Sumlin stressed that with Harrison, "we know what he can do," and he said he fully expects Harrison healthy and ready for preseason training camp in August. But Ifedi's emergence as a competitor to be the right tackle opens up several possibilities for 2014.

"The thing about the offensive line is you want to create what we call a nickel, and not five pennies," Sumlin said. "The five best guys aren't always the best O-line. [It's] the guys who can communicate and the guys who can play. We'll figure that out.

"I think the experience that Germain is getting at tackle gives us some real different combinations without having to put an inexperienced player on the field right away at South Carolina."
COLLEGE STATION, Texas -- Going into spring football there was one spot on the Texas A&M offensive line expected to play host to serious competition for a starting job: right tackle.

Initially, two junior college transfers, Avery Gennesy and Jermaine Eluemunor, were the early candidates expected to compete for the position.

But with versatile talent across its offensive line, Texas A&M had other options to explore as well. So far, the Aggies have done just that in experimenting with yet another candidate: sophomore Germain Ifedi.

"With the two new JC guys and then moving Ced [Ogbuehi] to left [tackle], we've actually experimented with a little Germain Ifedi at right tackle," Aggies coach Kevin Sumlin said. "He thinks he's skinny anyways at 324 [pounds]."

The 6-foot-5 Ifedi was the Aggies' full-time starter at right guard last season, his first as a starter after redshirting in 2012.

The Aggies like having versatile offensive linemen and have utilized them as such in the past. Last season, Jake Matthews played left tackle but spent two games at right tackle. Ogbuehi played right guard and right tackle previously before making the switch to left tackle this spring. Jarvis Harrison, who is sitting out spring while recovering from offseason shoulder surgery, has been the left guard but also spent two games at left tackle last season.

So it should come as no surprise that the Aggies are mixing and matching to see what works best.

"We've created a little bit more energy during practice with those guys up front and a bunch of new guys out there anyway moving positions and trying to earn them," Sumlin said. "Whenever you have something like that, the energy level is always pretty good, I think."

While Harrison has sat out, Garrett Gramling -- who started two games at left guard last season -- has worked at left guard this spring. When Ifedi has practiced as the first-team right tackle, veteran tackle Joseph Cheek has seen time at right guard with the first group.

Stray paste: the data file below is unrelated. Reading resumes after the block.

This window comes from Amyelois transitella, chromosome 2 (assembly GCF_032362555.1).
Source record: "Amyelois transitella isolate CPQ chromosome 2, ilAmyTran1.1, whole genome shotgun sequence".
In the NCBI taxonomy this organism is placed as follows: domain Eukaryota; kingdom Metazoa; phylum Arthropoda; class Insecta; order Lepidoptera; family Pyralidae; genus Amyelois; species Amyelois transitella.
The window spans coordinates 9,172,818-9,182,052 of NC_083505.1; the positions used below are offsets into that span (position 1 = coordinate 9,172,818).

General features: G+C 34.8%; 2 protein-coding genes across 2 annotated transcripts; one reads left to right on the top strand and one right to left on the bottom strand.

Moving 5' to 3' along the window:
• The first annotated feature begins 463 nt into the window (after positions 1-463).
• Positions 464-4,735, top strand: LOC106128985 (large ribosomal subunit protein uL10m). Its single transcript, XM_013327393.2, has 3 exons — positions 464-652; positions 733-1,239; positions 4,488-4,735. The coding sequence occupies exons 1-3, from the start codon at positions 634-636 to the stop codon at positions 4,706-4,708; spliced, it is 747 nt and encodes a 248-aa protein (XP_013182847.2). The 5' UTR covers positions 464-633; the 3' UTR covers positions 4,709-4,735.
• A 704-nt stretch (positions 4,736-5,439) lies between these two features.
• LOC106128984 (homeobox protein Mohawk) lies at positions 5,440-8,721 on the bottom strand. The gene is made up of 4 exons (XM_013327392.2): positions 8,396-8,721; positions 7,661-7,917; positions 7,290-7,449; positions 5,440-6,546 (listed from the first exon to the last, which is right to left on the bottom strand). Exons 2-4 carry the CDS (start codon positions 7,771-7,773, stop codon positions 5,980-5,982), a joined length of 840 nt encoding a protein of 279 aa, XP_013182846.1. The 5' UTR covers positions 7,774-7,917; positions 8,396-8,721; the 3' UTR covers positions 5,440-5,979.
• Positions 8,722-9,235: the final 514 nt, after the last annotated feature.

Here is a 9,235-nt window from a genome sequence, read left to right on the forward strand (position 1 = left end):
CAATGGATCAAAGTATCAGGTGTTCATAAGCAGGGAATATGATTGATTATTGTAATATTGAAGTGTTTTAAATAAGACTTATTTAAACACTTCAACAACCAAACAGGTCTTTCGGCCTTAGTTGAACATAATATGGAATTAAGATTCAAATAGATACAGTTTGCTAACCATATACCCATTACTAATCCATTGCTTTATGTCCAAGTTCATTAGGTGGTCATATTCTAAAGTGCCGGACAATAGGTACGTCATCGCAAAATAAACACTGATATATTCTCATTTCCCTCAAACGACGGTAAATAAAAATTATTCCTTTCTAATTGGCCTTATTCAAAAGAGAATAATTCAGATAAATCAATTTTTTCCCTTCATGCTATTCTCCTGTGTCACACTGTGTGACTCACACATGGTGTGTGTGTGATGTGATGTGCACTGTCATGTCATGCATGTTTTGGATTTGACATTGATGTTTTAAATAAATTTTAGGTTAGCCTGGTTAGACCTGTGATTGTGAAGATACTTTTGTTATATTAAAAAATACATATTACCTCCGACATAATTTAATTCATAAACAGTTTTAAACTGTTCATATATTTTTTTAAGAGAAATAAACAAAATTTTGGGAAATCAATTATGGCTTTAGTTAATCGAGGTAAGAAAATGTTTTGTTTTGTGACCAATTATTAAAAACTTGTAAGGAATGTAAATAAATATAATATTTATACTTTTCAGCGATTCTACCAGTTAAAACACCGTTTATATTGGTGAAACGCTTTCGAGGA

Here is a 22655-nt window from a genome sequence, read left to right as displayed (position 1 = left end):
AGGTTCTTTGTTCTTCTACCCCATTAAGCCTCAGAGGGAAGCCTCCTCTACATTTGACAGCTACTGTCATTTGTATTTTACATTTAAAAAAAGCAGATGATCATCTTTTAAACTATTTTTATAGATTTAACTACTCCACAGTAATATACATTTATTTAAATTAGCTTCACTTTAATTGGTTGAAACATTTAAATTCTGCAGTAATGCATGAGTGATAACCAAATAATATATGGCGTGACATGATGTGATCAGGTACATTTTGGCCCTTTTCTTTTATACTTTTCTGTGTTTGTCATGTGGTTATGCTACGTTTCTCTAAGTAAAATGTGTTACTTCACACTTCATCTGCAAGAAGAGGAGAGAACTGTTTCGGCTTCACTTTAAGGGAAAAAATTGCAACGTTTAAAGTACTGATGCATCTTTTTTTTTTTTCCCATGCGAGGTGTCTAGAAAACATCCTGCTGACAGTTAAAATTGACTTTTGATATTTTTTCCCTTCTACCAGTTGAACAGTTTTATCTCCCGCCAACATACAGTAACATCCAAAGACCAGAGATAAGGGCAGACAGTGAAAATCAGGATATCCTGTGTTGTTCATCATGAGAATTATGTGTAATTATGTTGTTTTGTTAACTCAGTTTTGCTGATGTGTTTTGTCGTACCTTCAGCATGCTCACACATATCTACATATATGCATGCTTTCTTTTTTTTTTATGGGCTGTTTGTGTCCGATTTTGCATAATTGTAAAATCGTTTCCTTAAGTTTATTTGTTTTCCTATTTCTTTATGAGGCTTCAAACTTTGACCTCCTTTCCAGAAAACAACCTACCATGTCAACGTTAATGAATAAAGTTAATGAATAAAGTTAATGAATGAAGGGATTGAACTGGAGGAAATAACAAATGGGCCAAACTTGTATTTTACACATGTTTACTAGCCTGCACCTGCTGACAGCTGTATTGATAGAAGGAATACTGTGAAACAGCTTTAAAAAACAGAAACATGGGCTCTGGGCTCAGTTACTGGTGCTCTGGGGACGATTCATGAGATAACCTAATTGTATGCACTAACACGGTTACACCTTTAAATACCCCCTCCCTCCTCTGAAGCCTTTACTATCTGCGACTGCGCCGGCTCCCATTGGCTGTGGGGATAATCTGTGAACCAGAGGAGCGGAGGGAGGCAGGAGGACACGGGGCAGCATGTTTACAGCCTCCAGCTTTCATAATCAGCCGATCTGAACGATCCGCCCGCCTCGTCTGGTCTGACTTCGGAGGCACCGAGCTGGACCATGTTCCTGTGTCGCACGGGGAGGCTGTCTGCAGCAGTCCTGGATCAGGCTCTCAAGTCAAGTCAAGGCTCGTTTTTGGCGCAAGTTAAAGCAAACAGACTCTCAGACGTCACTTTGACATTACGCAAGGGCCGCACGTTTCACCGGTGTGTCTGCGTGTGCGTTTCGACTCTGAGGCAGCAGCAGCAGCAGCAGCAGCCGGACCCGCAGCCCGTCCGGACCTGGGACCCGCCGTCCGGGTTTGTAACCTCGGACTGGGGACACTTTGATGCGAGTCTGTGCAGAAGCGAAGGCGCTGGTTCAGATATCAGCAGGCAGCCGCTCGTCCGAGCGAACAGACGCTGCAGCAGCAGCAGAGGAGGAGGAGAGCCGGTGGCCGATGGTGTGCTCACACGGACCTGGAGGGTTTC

"He's a big dude in there now," Sumlin said of Gramling. "He's all of 6-6 and 315-320 pounds and really gives us some flexibility at guard to be able to move Germain around and Cheek. People forgot Cheek is still here. We've got some guys around that give us some quality depth in the offensive line."

When it comes to Gennesy and Eluemunor, Sumlin has also liked what he has seen and the work that offensive line coach B.J. Anderson has done with the entire offensive line.

"Coach Anderson has done a good job of putting them with the twos so they can get used to their technique because when they get up there with the ones, things are happening real fast," Sumlin said. "Guys get a little bit worried. Avery is really, really athletic. Jermaine is a lot more athletic than I thought he would be. Those two guys are great additions. It just takes some time."
Editor's note: This is the fourth part of a weeklong series looking at five position battles to watch in spring practice, which begins Feb. 28 for Texas A&M.

Though Texas A&M is saying goodbye to another likely top-10 NFL draft pick from its offensive line, the Aggies expect to have a strong unit up front once again in 2014.

[+] EnlargeCedric Ogbuehi
AP Photo/Aaron M. SprecherMoving Cedric Ogbuehi to left tackle will open another spot on the offensive line.
Jake Matthews, the Aggies’ left tackle in 2013, graduated and is projected to be a high selection in the 2014 NFL draft, but he’s the only starter the Aggies lose off their offensive line. Four others -- Cedric Ogbuehi, Jarvis Harrison, Mike Matthews and Germain Ifedi-- return.

That means there will be a battle for one spot on the offensive line: right tackle.

That’s where Ogbuehi lined up last season but he is making the transition to left tackle for the 2014 season. With the Aggies returning Harrison at left guard, Mike Matthews at center and Ifedi at right guard, one of the most-watched battles in spring football will be at right tackle.

The early contenders are likely to be two new prospects on campus: Jermaine Eluemunor and Avery Gennesy. The pair of ESPN JC 50 prospects signed by the Aggies in their 2014 recruiting class were mid-term enrollees who have been on campus since classes began in January.

Gennesy, who signed from East Mississippi Community College, is 6-foot-5, 310, good size for the position, and he plays with good strength. The four-star prospect had several notable offers, including Tennessee, Ole Miss and Kentucky, as well as perennial powers from outside the SEC like Ohio State and Oklahoma.

Eluemunor, native of England, was also heavily-recruited nationally. With roughly two dozen offers, including ones from Alabama, Ohio State, Nebraska, Tennessee, USC and UCLA, the 6-foot-4, 315 pound four-star prospect can play both guard and tackle.

But those are not the only two options, especially if offensive line coach B.J. Anderson is willing to shuffle the offensive line up some. Ifedi, who checks in at 6-5, 311, would be an intriguing possibility to slide from right guard to right tackle. Harrison, who played two games at left tackle when Ogbuehi was injured last season and Matthews flipped to right tackle briefly, has playing experience at a tackle position, so it wouldn’t be out of the question to move Harrison over to right tackle.